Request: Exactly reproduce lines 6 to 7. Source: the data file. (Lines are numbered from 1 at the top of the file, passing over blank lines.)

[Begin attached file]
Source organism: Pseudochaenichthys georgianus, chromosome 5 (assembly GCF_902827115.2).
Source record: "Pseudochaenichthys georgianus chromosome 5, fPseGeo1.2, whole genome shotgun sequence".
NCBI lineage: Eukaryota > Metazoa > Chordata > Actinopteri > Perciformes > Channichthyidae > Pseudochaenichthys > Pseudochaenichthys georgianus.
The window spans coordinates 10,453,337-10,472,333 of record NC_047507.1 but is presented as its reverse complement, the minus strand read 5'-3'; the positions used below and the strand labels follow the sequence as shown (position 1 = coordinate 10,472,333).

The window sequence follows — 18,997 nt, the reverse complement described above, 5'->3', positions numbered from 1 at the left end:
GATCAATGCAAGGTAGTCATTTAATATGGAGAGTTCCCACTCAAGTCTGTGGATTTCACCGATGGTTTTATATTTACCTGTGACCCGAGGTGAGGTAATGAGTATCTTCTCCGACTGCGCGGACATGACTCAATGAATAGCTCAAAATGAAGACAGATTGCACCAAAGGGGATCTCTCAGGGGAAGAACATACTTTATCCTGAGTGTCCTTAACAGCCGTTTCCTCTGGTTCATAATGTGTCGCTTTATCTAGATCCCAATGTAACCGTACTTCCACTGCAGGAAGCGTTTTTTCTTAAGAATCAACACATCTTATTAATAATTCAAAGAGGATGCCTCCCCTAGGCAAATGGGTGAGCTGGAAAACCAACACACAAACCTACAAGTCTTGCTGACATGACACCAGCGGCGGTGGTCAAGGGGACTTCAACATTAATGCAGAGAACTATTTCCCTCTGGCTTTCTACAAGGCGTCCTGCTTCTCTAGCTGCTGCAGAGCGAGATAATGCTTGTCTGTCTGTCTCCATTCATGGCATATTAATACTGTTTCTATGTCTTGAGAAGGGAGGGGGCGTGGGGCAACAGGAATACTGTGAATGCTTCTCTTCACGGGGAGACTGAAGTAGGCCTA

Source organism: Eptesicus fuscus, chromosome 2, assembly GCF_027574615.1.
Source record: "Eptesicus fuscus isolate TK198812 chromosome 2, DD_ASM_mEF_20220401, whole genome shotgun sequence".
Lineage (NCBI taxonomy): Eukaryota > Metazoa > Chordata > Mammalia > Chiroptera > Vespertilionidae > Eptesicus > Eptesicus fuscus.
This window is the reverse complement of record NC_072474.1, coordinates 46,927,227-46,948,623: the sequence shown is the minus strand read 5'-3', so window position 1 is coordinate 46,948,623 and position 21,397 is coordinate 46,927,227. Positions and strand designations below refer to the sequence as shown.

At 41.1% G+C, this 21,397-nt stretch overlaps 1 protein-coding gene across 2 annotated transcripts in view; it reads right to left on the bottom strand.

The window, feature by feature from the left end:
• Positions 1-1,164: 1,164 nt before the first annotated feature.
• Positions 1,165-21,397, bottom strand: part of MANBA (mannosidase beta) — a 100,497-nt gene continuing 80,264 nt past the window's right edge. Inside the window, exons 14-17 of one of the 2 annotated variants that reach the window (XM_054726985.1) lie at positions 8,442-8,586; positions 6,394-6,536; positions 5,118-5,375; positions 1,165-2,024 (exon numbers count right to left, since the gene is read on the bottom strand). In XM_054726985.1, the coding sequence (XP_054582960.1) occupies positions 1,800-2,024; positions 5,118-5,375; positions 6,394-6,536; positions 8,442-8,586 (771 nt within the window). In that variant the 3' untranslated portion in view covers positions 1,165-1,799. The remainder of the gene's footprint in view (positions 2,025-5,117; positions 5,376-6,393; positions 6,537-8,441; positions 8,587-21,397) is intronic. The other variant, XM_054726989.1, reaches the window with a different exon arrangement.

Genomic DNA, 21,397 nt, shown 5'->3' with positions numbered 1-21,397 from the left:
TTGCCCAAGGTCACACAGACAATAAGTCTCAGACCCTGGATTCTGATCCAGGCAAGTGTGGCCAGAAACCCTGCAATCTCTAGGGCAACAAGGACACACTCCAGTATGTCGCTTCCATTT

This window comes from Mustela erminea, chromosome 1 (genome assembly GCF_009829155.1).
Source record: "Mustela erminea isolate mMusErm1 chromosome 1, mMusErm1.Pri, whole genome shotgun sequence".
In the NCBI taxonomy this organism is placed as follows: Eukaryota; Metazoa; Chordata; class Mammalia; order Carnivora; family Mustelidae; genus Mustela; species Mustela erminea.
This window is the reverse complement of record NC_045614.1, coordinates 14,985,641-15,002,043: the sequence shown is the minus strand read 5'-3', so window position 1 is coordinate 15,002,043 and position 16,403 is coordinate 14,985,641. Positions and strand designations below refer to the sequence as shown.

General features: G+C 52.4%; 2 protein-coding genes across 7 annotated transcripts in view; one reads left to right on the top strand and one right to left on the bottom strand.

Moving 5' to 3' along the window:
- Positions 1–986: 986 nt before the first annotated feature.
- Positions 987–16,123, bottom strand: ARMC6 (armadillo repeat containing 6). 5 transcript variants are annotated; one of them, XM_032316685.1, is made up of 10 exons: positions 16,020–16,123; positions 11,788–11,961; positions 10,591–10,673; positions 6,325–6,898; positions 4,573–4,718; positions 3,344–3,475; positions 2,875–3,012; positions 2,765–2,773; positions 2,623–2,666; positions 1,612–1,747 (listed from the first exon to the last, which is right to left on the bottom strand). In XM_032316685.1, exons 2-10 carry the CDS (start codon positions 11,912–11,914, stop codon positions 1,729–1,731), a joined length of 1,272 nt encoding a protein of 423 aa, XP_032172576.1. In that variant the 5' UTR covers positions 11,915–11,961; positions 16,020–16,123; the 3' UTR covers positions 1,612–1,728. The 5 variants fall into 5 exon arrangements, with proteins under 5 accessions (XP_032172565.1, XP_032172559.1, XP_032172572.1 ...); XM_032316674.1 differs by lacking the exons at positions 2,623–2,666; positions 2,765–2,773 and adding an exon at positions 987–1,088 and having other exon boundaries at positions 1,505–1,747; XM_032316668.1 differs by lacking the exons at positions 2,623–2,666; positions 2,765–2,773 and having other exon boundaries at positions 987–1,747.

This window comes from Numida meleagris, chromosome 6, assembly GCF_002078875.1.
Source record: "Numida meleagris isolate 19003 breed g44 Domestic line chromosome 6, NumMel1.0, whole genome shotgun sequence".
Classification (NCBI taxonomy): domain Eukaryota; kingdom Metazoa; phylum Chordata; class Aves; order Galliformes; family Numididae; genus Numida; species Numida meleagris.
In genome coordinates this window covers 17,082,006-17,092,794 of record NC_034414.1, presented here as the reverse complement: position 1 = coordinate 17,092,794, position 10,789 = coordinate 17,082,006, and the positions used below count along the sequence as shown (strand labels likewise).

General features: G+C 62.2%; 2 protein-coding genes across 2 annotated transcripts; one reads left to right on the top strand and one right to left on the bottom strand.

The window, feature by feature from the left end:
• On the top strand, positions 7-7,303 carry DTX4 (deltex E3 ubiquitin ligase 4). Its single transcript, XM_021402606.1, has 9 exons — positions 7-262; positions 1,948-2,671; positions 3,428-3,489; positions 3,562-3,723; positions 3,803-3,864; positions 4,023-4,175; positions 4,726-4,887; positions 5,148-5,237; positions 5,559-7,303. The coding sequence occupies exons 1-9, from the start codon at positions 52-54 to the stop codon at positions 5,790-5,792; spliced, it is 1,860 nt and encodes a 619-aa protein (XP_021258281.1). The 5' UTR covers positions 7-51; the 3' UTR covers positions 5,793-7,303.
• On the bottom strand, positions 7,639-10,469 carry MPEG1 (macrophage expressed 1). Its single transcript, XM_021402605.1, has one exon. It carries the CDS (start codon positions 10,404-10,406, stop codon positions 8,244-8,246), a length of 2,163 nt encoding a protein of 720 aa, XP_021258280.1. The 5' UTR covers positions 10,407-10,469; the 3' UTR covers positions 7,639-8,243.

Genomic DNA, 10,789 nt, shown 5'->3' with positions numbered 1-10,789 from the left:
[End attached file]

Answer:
GATCAATGCAAGGTAGTCATTTAATATGGAGAGTTCCCACTCAAGTCTGTGGATTTCACCGATGGTTTTATATTTACCTGTGACCCGAGGTGAGGTAATGAGTATCTTCTCCGACTGCGCGGACATGACTCAATGAATAGCTCAAAATGAAGACAGATTGCACCAAAGGGGATCTCTCAGGGGAAGAACATACTTTATCCTGAGTGTCCTTAACAGCCGTTTCCTCTGGTTCATAATGTGTCGCTTTATCTAGATCCCAATGTAACCGTACTTCCACTGCAGGAAGCGTTTTTTCTTAAGAATCAACACATCTTATTAATAATTCAAAGAGGATGCCTCCCCTAGGCAAATGGGTGAGCTGGAAAACCAACACACAAACCTACAAGTCTTGCTGACATGACACCAGCGGCGGTGGTCAAGGGGACTTCAACATTAATGCAGAGAACTATTTCCCTCTGGCTTTCTACAAGGCGTCCTGCTTCTCTAGCTGCTGCAGAGCGAGATAATGCTTGTCTGTCTGTCTCCATTCATGGCATATTAATACTGTTTCTATGTCTTGAGAAGGGAGGGGGCGTGGGGCAACAGGAATACTGTGAATGCTTCTCTTCACGGGGAGACTGAAGTAGGCCTA

Source organism: Eptesicus fuscus, chromosome 2, assembly GCF_027574615.1.